That’s a good question Tony. I can’t think of anything off hand but then I haven’t done much research either. What I do is turn on Verizon on our iPads and also have WiFi turned on because I run a Netgear MR1100 Nighthawk from AT&T in the car. I want to put it to the stress test by driving all over the place, but haven’t found time the last couple of years. My mom moved in with us after my father passed so my time is mostly used up taking care of her. Someday I’ll get there.
Mark,

I believe you can set iOS to automatically pull from cell towers to supplement weak wifi data. I'm not sure if this means just when the signal is weak or if it means when the data speed slows down. So I'd be curious to see what you find out if/when you have an opportunity to test that out.
 
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One simple idea you could try, but it would require multiple hotspots, each with their own cellular contract. Multiple WiFi adapters in the computer.

By using Speedify, you’ll get a super-connection to the Internet with higher bandwidth, lower latency, increased reliability. Even if one WiFi connection drops, you’ll still be online, as Speedify will work with the remaining working WiFi Internet connection.
Grab a handful of these: NEW 2018 Mini USB WiFi WLAN Wireless Network Adapter 802.11 Dongle RTL8188 lapto 602310274036 | eBay

Use this program to combine conections:
 

Mark Blue

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Is this the setting you mentioned Drew?

600B7E93-3AFD-4BED-975C-7891D610A782.jpeg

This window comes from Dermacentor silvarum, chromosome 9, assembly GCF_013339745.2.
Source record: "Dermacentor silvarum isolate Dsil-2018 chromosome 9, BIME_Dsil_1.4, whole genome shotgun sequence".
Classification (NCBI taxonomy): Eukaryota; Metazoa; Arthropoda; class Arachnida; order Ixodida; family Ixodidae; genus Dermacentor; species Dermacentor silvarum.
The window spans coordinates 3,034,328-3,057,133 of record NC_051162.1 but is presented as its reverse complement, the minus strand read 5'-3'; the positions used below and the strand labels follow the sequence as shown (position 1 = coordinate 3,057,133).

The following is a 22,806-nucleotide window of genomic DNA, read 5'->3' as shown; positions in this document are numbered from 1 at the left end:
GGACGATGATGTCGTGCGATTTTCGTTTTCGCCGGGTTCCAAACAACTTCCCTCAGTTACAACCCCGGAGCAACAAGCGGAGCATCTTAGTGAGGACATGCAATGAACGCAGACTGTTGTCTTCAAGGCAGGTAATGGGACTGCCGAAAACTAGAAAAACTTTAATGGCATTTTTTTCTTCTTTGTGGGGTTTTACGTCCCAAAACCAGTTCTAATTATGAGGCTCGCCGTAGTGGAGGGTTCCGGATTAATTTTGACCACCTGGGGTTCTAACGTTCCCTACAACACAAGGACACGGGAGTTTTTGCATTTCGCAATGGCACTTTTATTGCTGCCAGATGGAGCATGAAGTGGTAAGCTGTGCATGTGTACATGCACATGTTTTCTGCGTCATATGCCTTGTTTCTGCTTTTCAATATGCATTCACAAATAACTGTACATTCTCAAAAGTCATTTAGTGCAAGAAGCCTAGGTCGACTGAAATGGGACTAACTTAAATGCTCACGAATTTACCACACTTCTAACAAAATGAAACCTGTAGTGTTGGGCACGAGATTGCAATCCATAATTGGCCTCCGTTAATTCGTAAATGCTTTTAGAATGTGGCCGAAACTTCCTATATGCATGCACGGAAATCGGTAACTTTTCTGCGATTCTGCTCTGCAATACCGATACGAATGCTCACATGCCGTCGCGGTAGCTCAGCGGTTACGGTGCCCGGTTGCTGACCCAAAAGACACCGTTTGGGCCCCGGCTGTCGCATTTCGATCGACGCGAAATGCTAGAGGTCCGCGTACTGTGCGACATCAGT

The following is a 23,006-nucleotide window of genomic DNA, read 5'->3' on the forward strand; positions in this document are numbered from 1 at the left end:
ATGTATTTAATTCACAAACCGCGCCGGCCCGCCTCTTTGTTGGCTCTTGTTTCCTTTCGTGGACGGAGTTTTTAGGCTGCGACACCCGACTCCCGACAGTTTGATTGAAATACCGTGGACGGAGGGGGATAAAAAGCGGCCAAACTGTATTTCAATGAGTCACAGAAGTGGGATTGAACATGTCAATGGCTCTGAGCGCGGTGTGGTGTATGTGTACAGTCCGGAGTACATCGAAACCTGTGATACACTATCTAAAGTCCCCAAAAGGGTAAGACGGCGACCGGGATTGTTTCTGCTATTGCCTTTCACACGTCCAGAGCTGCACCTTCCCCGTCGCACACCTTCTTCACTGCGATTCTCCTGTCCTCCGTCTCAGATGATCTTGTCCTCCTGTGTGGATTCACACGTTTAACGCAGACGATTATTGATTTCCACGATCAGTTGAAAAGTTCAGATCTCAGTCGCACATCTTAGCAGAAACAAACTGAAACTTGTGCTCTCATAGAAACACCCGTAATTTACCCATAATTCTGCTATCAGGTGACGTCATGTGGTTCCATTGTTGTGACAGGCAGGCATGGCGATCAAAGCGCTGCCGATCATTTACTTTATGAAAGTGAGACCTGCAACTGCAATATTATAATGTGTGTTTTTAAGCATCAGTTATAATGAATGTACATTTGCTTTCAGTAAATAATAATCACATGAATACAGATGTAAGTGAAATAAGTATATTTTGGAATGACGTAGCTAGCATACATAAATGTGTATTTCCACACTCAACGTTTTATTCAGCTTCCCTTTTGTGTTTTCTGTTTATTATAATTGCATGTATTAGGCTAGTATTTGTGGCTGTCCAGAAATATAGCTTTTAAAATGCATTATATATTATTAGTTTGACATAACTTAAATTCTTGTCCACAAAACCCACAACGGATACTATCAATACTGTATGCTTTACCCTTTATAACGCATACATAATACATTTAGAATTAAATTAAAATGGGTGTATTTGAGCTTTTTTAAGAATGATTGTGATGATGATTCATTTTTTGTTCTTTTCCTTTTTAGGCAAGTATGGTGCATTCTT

The information about Speedify sounds promising. I’ll have to check it out as I’ve heard the name but never looked into it.
 
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Mark Blue

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After looking at Speedify you could potentially give it a shot Tony. It’s apparently a VPN that uses channel bonding to increase speed. It’s a subscription service for $48.00 each year for an individual account. You can provide a certain number of connections based on account type and even change connection priorities in the settings. It’s probably worth Googling to see if there are other companies before buying into a subscription with Speedify. I did and only came up with a couple of options one of them being iNetFusion.
 

B. Dean Berry

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Just thinking about this thread -

I use an older Dell D630 laptop, and had a bunch of parts husks sitting around. I noticed that it had internal room for two WiFi radios, and installed a second board. Well, there it is. Pops up another radio/connection in the connections manager. So there's another way to ride on more than one connection at a time. If I put my Sprint 3G card in the computer, that is available, too, making 3.
 

Mark Blue

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Is your Sprint a SIM card? I've upgraded the WiFi card in a notebook before and the form factors are quite different. Maybe your Dell had a slot for SIM cards...
 

B. Dean Berry

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May 25, 2014
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No. My Sprint card is a Sprint Sierra Wireless Aircard-402. It's an EVDO Rev. A device, so 3G, and the form factor is PCMCIA. Sprint's the last US major carrier still running their CDMA-based 3G network.

I mean, though, the Dell laptops of that era have two internal spots for a standard WiFi radio, but only one of them is filled, so you have a place to put a second WiFi radio, and can maintain more than one connection at a time.